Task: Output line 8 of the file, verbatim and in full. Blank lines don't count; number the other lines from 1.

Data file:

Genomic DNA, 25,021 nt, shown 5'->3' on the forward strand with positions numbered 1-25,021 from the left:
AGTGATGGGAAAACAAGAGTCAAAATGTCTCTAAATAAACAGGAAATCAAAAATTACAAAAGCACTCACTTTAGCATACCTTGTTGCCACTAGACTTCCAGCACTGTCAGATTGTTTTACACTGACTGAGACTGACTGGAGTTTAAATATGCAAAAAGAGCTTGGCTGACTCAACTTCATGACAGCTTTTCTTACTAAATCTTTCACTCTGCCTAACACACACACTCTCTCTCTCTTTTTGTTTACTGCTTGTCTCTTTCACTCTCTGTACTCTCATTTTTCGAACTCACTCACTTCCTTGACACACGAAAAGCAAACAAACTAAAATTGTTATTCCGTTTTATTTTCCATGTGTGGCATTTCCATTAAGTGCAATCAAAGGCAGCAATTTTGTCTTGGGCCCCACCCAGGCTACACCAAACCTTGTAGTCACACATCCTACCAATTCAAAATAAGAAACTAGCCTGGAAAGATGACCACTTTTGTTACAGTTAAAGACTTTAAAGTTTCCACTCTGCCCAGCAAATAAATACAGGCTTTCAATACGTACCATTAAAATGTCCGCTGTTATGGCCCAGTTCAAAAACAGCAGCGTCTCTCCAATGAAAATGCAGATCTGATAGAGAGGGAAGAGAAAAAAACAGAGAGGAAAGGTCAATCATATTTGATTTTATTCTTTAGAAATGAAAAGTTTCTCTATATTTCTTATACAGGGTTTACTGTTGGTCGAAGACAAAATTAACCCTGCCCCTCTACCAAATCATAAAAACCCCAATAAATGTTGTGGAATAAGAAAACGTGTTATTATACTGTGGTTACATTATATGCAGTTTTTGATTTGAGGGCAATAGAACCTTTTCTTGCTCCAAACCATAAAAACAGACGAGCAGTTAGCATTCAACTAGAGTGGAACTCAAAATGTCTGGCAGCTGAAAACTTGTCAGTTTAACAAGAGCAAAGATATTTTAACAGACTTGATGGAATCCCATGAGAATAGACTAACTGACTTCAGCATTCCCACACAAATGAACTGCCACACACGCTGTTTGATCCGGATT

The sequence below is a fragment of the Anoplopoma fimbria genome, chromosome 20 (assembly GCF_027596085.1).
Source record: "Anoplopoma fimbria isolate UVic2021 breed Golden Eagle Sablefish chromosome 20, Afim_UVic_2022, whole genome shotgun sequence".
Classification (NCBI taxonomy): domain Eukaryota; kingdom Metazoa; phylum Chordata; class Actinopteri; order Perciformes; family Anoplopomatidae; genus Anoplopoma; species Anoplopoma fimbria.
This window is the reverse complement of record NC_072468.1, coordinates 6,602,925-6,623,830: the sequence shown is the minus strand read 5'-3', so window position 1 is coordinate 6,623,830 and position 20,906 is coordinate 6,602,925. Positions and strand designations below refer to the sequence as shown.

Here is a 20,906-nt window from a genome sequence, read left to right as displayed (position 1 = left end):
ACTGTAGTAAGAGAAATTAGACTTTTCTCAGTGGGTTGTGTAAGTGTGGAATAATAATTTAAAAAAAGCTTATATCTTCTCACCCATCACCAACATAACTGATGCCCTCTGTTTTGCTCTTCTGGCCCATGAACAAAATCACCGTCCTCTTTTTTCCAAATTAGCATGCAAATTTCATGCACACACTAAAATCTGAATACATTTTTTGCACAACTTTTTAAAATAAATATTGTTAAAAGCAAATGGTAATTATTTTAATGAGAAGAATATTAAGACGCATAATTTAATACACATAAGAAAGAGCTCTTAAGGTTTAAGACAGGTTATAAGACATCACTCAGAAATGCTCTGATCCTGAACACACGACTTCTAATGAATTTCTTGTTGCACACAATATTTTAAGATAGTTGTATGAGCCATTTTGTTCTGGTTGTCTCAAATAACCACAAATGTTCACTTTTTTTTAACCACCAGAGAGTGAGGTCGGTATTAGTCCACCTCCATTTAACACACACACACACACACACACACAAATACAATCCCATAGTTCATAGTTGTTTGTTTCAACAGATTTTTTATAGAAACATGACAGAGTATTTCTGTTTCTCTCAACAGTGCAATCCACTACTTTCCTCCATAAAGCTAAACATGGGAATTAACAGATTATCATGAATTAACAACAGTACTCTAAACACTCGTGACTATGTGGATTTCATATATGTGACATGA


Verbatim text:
ACTGTAGTAAGAGAAATTAGACTTTTCTCAGTGGGTTGTGTAAGTGTGGAATAATAATTTAAAAAAAGCTTATATCTTCTCACCCATCACCAACATAACTGATGCCCTCTGTTTTGCTCTTCTGGCCCATGAACAAAATCACCGTCCTCTTTTTTCCAAATTAGCATGCAAATTTCATGCACACACTAAAATCTGAATACATTTTTTGCACAACTTTTTAAAATAAATATTGTTAAAAGCAAATGGTAATTATTTTAATGAGAAGAATATTAAGACGCATAATTTAATACACATAAGAAAGAGCTCTTAAGGTTTAAGACAGGTTATAAGACATCACTCAGAAATGCTCTGATCCTGAACACACGACTTCTAATGAATTTCTTGTTGCACACAATATTTTAAGATAGTTGTATGAGCCATTTTGTTCTGGTTGTCTCAAATAACCACAAATGTTCACTTTTTTTTAACCACCAGAGAGTGAGGTCGGTATTAGTCCACCTCCATTTAACACACACACACACACACACACACAAATACAATCCCATAGTTCATAGTTGTTTGTTTCAACAGATTTTTTATAGAAACATGACAGAGTATTTCTGTTTCTCTCAACAGTGCAATCCACTACTTTCCTCCATAAAGCTAAACATGGGAATTAACAGATTATCATGAATTAACAACAGTACTCTAAACACTCGTGACTATGTGGATTTCATATATGTGACATGA